Kaspersky's GReAT team discovered a vulnerability in Apple System on a chip, or SoC, that has played a critical role in the recent iPhone attacks, known as Operation Triangulation, allowing attackers to bypass the hardware-based memory protection on iPhones running iOS versions up to iOS 16.6.
The discovered vulnerability is a hardware feature, possibly based on the principle of “security through obscurity,” and may have been intended for testing or debugging. Following the initial 0-click iMessage attack and subsequent privilege escalation, the attackers leveraged this hardware feature to bypass hardware-based security protections and manipulate the contents of protected memory regions. This step was crucial for obtaining full control over the device. Apple addressed the issue, identified as CVE-2023-38606.
As far as Kaspersky is aware, this feature was not publicly documented, presenting a significant challenge in its detection and analysis using conventional security methods. GReAT researchers engaged in extensive reverse engineering, meticulously analyzing the iPhone's hardware and software integration, particularly focusing on the Memory-Mapped I/O, or MMIO, addresses, which are critical for facilitating efficient communication between the CPU and peripheral devices in the system. Unknown MMIO addresses, used by the attackers to bypass the hardware-based kernel memory protection, were not identified in any device tree ranges, presenting a significant challenge. The team had to also decipher the intricate workings of the SoC and its interaction with the iOS operating system, especially regarding memory management and protection mechanisms. This process involved a thorough examination of various device tree files, source codes, kernel images, and firmware, in a quest to find any reference to these MMIO addresses.
“This is no ordinary vulnerability. Due to the closed nature of the iOS ecosystem, the discovery process was both challenging and time-consuming, requiring a comprehensive understanding of both hardware and software architectures. What this discovery teaches us once again is that even advanced hardware-based protections can be rendered ineffective in the face of a sophisticated attacker, particularly when there are hardware features allowing to bypass these protections,” comments Boris Larin, Principal Security Researcher at Kaspersky’s GReAT.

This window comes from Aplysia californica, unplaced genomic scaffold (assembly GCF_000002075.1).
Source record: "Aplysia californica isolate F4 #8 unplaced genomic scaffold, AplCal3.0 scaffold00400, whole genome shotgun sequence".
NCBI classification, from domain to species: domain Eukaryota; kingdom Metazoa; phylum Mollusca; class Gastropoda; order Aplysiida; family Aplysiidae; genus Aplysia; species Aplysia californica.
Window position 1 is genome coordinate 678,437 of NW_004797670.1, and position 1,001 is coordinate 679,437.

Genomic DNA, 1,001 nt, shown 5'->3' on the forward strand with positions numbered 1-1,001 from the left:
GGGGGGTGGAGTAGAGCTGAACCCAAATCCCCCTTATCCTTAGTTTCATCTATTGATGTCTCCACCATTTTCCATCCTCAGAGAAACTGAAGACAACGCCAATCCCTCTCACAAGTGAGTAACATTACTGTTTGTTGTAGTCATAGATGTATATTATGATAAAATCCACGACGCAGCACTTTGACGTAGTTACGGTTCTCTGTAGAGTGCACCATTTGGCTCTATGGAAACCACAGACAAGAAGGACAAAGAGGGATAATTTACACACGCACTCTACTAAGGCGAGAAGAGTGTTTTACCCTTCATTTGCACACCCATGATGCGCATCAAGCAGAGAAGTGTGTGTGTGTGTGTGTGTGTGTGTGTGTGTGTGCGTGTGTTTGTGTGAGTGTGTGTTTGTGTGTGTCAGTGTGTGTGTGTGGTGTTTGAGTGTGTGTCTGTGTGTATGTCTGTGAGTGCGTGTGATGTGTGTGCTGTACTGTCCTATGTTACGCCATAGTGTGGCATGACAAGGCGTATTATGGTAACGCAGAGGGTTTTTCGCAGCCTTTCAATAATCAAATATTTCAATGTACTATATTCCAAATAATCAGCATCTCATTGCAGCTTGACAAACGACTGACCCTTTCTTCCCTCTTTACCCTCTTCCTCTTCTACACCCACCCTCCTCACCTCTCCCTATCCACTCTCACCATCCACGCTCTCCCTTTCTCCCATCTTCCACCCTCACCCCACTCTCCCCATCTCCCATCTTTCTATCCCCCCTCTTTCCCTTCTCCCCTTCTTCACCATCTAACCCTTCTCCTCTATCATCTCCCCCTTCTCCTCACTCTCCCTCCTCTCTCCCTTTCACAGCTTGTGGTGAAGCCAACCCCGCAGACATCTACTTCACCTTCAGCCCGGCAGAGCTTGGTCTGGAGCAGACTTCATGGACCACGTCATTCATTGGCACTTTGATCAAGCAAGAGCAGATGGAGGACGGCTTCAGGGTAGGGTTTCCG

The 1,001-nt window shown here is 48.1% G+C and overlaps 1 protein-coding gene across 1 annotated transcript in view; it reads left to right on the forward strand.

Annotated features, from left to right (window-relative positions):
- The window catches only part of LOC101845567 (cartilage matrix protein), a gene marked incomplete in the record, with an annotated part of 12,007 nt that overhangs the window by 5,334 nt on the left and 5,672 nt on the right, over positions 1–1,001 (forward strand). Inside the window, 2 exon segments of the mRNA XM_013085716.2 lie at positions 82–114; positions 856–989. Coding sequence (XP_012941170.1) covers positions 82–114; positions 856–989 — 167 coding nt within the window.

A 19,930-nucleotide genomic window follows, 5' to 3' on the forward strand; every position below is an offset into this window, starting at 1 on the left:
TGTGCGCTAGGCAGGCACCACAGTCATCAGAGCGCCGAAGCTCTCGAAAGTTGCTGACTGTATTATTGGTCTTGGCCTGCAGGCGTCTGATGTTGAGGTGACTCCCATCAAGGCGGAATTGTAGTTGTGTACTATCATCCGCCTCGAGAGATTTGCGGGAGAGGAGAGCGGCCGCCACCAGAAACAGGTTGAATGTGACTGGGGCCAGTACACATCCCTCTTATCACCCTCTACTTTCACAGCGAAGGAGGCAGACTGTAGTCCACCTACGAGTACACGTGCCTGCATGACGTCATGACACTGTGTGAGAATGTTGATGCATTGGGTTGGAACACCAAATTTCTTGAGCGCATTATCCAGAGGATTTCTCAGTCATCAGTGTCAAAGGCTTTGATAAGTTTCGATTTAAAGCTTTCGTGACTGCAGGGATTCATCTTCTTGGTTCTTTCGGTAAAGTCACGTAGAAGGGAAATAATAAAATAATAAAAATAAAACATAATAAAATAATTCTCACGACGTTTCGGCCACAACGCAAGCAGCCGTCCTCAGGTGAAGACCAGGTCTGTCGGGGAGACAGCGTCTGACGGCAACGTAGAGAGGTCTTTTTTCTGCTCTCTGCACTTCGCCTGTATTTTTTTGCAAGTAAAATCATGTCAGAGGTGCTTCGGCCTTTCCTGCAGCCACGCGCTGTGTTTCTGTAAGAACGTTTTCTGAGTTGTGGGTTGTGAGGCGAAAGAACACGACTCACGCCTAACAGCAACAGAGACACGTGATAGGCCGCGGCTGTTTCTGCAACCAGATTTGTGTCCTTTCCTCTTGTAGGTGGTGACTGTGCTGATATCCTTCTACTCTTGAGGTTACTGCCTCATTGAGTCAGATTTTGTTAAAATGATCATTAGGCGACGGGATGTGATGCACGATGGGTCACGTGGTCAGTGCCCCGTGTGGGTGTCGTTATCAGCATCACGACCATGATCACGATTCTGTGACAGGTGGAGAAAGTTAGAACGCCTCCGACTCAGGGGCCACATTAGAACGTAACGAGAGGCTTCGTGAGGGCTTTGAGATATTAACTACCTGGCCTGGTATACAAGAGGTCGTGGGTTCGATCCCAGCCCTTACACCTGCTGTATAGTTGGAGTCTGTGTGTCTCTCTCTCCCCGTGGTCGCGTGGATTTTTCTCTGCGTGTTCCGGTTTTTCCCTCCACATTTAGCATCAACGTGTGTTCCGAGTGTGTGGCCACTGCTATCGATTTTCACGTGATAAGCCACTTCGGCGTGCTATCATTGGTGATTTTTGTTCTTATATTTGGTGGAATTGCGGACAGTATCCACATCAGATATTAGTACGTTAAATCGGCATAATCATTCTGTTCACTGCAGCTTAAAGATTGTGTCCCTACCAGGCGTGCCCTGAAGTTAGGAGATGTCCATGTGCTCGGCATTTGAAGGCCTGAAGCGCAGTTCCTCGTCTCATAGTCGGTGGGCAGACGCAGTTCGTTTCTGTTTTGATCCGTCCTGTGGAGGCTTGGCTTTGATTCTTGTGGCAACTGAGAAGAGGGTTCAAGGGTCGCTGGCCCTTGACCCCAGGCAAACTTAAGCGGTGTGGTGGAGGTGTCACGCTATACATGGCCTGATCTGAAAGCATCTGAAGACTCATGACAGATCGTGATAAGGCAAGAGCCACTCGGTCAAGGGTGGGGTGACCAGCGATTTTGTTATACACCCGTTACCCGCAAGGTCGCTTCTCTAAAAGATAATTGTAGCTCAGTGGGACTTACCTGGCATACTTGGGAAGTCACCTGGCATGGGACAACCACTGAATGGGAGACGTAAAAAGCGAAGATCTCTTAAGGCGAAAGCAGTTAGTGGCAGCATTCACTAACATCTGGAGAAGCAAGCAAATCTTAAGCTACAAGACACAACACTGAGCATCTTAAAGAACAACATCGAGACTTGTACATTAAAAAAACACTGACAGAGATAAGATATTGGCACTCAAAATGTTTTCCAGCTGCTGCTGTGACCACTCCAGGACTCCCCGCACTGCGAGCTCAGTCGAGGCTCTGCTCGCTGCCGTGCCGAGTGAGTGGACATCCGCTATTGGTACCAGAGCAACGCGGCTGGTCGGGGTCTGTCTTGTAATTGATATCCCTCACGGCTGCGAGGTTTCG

“Operation Triangulation” is an Advanced Persistent Threat (APT) campaign targeting iOS devices, uncovered by Kaspersky earlier this summer. This sophisticated campaign employs zero-click exploits distributed via iMessage, enabling attackers to gain complete control over the targeted device and access user data. Apple responded by releasing security updates to address four zero-day vulnerabilities identified by Kaspersky researchers: CVE-2023-32434, CVE-2023-32435, CVE-2023-38606, and CVE-2023-41990. These vulnerabilities impact a broad spectrum of Apple products, including iPhones, iPods, iPads, macOS devices, Apple TV, and Apple Watch. Kaspersky also informed Apple about the exploitation of the hardware feature, leading to its subsequent mitigation by the company.
To learn more about Operation Triangulation and the technical details behind the analysis, read the report on Securelist.com.
To avoid falling victim to a targeted attack by a known or unknown threat actor, Kaspersky researchers recommend implementing the following measures:
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